Archive for the 'Gospel' Category

02
Jun
11

the cousin lovers – your therefore experience

I used to go out and see a lot of live music.

That was before life bogged me down and I started worrying about things like mortgages, and bills and drinking and driving.

Most of the time the bands were okay.  Some of the times they sucked, but on a very rare occasion I got my mind blown.

That was what happened when I first saw The Cousin Lovers.

Don’t let the name fool you, this isn’t a novelty act or some kind of musical joke.  The Cousin Lovers were as serious as a heart attack and then some…and they did it all bluegrass style.  For the uninformed amongst you, bluegrass is about as American a musical genre as you could get; mixing country, jazz and a lot of immigrant influence from the music of Ireland and the UK.  What you got was a lot of great musicians improvising around a central melody and breaking it down from there.

Breaking it down where?  Could be into gospel territory, a waltz or a good old timey swinger.

Have a listen to this…one of Tim’s greatest songs and a true country classic if I ever heard one: Here’s to the Horse Players.

But before The Cousin Lovers arrived I knew nothing about it.  Luckily after that first night I spent some time drinking scotch with the front man Tim Ferguson…probably one of the most talented motherfuckers I know ( Singer, songwriter, sculptor, mandolin player, chocolatier and now ice cream truck guy.No shit! ) He taught me all about old timey country…from Bill Monroe to The Louvin Brothers.  But along with Dean (guitar) and Barry Thomas (stand up bass) Stuart Johnson on drums and the amazing Craig Eastman on fiddle the group really put everything they had into every song.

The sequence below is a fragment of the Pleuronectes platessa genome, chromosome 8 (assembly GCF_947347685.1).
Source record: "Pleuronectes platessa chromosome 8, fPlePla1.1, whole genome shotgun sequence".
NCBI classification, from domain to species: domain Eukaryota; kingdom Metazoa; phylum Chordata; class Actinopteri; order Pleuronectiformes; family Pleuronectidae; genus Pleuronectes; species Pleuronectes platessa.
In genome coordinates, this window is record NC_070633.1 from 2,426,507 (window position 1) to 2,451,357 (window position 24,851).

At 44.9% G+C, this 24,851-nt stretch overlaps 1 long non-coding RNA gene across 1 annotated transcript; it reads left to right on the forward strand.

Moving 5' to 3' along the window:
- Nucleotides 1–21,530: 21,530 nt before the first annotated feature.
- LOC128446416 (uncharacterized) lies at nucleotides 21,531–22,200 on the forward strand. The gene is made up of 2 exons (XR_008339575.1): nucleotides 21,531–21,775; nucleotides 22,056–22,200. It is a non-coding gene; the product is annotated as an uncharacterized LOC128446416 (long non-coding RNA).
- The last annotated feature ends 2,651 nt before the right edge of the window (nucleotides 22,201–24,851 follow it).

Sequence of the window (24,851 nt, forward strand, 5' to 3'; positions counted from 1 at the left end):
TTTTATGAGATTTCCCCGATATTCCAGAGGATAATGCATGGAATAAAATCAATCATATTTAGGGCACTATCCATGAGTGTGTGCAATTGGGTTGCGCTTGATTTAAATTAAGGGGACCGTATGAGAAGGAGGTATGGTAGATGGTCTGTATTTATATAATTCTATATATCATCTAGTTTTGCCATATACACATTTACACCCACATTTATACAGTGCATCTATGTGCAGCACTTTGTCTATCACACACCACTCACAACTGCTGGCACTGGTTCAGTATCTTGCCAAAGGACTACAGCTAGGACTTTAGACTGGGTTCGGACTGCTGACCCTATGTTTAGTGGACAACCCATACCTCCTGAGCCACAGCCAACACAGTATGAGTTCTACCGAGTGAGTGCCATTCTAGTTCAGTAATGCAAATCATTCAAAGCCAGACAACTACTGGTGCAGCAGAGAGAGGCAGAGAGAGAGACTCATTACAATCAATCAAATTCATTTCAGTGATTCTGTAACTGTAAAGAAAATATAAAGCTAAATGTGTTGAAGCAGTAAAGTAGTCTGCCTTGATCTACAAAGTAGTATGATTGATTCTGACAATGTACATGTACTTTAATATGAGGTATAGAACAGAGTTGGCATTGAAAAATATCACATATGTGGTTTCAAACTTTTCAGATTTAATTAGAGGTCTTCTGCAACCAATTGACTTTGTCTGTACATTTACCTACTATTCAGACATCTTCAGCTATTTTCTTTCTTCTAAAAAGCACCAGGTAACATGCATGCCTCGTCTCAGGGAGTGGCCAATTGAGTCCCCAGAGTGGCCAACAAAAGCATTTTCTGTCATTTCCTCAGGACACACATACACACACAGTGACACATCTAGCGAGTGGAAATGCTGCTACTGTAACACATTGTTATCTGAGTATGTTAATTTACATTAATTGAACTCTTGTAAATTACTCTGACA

Watching from the back of a packed house at the Mint, I could only wonder why no record company had picked them up. Then I remembered that most record companies suck and that’s why they are now disappearing.

But the band wasn’t always all there.  Sometimes Stuart was on tour and they had to play without drums.  Sometimes Craig (a very in demand studio musician) had to hit the studio and they had to go on without a fiddle.  But even a show of only Tim and Dean could be something special…it usually meant some gorgeous harmonies and a lot of southern gospel.  They went through several bass players too when Barry had to head back east to take care of an ailing relative. Eventually Craig was replaced by the talented Julie Pusch who brought her own flavor to the group.

I was just pleased as punch any time I got to go see them… in whatever configuration they showed up as.

The band appears to have dissolved now, it’s pieces scattered to the winds…their website deserted.  All that remains is this…their only record.  It’s name more than just an obscure reference to the movie Vernon, Florida.

I pray for a reunion.

Super cheap downloads on Amazon!

21
May
08

Fern Jones – The Glory Road

I’ve mentioned before that my parents aren’t the biggest music fans in the world, and I’ve mentioned that I hate it when people try and give me music (because whatever it is, it usually sucks.)  So when my Mom came to visit last year and told me she got me a CD I sort of cringed because…well, I figured it would suck too.

To my surprise, Mom hit the jackpot.

Not only did she discover Fern Jones for me, she also discovered the Numero label as well.  That’s a two-fer!

First off, a word about the Numero group. these guys are truly a cut above the rest and you should visit their website HERE and buy everything they put out because it is all solid gold.  There are few reissue labels out there that put out this much quality, so when I tell you this one is near the top of my list, I’m not shitting you.   Their goal was to rescue extremely rare and mostly unknown artists, painstakingly research their history, remaster their work and release it for all to see.  I think this quote from their site sums it up: